Even though the Hawks and Suns could outbid the Knicks, an NBA source believes if the Knicks offer Beasley their entire $8.6 million — even on a one-year deal — it may be satisfactory. The Knicks want to refrain from giving out long-term deals that would reduce their cap space in 2019 or 2020. “He definitely wants to come back to New York and play for Fizdale,’’ the source close to Beasley said. “Fizdale is another plus. But it’s still a business.’’

Michael Beasley, who has been one of the pleasant surprise offseason signings, started in place of Porzingis at power forward Thursday and probably for the rest of the season. He finished Thursday with 21 points on 7-of-13 shooting with seven rebounds and three steals. He will be a free agent, and the Knicks have their eyes on re-signing him if they can. “That’s not really my mindset,” Beasley said of the new opportunity. “I still haven’t really wrapped my head around KP, man. But it’s an opportunity for everybody to show that we can band together, to show that we can hold the fort down , show that we can be better.”

Beasley, an impending free agent, told The Post he’s tired of moving and hopes his scoring prowess this season will earn him a long-term spot as a Knick. He also said it wouldn’t be appropriate to start fantasizing about playing with the Warriors next season. “He’s a best friend. Why not?’’ Beasley said. “But right now I’m a New York Knick. So me placing myself on another team during the season is not fair to my guys. Let the summer be the summer.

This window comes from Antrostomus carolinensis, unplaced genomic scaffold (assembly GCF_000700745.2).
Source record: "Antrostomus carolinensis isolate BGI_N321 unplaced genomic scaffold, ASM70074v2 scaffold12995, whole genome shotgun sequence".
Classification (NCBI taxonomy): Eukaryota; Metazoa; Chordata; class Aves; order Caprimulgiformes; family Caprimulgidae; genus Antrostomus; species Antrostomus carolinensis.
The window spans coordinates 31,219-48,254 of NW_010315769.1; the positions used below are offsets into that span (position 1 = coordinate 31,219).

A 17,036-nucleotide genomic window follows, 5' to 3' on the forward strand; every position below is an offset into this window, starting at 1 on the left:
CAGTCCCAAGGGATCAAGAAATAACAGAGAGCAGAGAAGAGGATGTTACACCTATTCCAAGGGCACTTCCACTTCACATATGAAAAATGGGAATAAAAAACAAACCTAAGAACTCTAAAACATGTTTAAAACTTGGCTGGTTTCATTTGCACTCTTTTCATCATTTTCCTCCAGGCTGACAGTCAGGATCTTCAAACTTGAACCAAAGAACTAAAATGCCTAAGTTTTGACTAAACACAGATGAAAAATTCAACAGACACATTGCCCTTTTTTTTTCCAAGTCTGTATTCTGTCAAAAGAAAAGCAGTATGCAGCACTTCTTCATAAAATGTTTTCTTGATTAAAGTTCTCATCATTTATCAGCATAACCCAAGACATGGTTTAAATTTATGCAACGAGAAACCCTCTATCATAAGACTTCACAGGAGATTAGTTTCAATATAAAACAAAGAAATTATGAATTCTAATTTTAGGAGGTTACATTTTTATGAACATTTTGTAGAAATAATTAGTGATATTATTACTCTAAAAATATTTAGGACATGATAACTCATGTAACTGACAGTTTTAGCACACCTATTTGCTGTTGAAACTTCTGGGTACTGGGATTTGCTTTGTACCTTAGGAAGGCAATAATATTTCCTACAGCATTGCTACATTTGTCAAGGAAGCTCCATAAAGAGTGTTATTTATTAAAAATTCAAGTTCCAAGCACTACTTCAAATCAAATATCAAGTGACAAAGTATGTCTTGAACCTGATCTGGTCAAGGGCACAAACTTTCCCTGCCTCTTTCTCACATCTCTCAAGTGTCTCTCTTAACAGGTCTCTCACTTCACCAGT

Morey also could bring back Michael Beasley, who appears to be a bargain, and keep his qualifying offer and cap hold to try to keep restricted free agent Donatas Motiejunas, and still have $38 million to spend. Terrence Jones, Josh Smith and Jason Terry will be free agents. Harden, Pat Beverley, Trevor Ariza, Corey Brewer, K.J. McDaniels, Beasley and Andrew Goudelock are all under contract with the Rockets, the latter two with team options for next season; Clint Capela, Montrezl Harrell and Sam Dekker are on their rookie deals.

The Rockets might not be ready to rely on that, having tried to fill that position so often before. But of all the power forwards on the roster, only Harrell has a guaranteed contract for next season. The Rockets hope that Beasley shows enough in the remainder of this season to bring him back for another. For now, they are a team paying a franchise-record $95 million in salary and luxury taxes. Their concern is more immediate than to collect options for next season.

Michael Beasley drawing interest

Marc Stein: A clutch of NBA teams, I’m told, are tracking Michael Beasley as he nears a return from China. Last seen in the NBA last season with Miami, Beasley has played his way into contention for a late-season contract back home after a strong season in which he’s established himself a 40-plus percent shooter from 3-point range while leading Shandong to the playoffs for the first time in more than a half-decade with a slew of gaudy numbers.